In a stably stratified shear layer, thin vorticity layers (‘baroclinic layers’) are produced by buoyancy effects and strain in between the Kelvin–Helmholtz vortices. A two-dimensional numerical study is conducted, in order to investigate the stability of these layers. Besides the secondary Kelvin–Helmholtz instability, expected but never observed previously in two-dimensional numerical simulations, a new instability is also found.
The influence of the Reynolds number (Re) upon the dynamics of the baroclinic layers is first studied. The layers reach an equilibrium state, whose features have been described theoretically by Corcos & Sherman (1976). An excellent agreement between those predictions and the results of the numerical simulations is obtained. The baroclinic layers are found to remain stable almost up to the time the equilibrium state is reached, though the local Richardson number can reach values as low as 0.05 at the stagnation point. On the basis of the work of Dritschel et al. (1991), we show that the stability of the layer at this location is controlled by the outer strain field induced by the large-scale Kelvin–Helmholtz vortices. Numerical values of the strain rate as small as 3% of the maximum vorticity of the layer are shown to stabilize the stagnation point region.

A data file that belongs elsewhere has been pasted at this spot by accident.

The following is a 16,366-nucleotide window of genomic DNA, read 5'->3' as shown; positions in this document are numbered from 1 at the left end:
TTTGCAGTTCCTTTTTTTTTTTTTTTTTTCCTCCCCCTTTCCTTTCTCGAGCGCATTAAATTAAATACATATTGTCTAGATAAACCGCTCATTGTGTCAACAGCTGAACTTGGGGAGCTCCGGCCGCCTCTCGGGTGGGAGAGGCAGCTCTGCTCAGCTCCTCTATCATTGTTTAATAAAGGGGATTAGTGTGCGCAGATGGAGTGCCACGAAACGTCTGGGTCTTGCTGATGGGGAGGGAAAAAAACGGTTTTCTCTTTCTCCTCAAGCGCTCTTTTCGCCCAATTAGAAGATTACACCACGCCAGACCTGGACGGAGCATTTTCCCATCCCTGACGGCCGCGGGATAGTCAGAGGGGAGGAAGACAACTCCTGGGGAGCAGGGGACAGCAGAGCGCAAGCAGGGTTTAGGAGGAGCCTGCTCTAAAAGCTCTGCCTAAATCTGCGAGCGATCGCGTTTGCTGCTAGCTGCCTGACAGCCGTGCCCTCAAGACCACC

When non-pairing flows are considered, we find that only for Re ≤ 2000 does a secondary instability eventually amplify in the layer. (Re is based upon half the initial vorticity thickness and half the velocity difference at the horizontally oriented boundaries.) This secondary instability is not of the Kelvin–Helmholtz type. It develops in the neighbourhood of convectively unstable regions of the primary Kelvin–Helmholtz vortex, apparently once a strong jet has formed there, and moves along the baroclinic layer while amplifying. It next perturbs the layer around the stagnation point and a secondary instability, now of the Kelvin–Helmholtz type, is found to develop there.
We next examine the influence of a pairing upon the flow behaviour. We show that this event promotes the occurrence of a secondary Kelvin–Helmholtz instability, which occurs for Re ≥ 400. Moreover, at high Reynolds number (≥ 2000), secondary Kelvin–Helmholtz instabilities develop successively in the baroclinic layer, at smaller and smaller scales, thereby transferring energy towards dissipative scales through a mechanism eventually leading to turbulence. Because the vorticity of such a two-dimensional stratified flow is no longer conserved following a fluid particle, an analogy with three-dimensional turbulence can be drawn.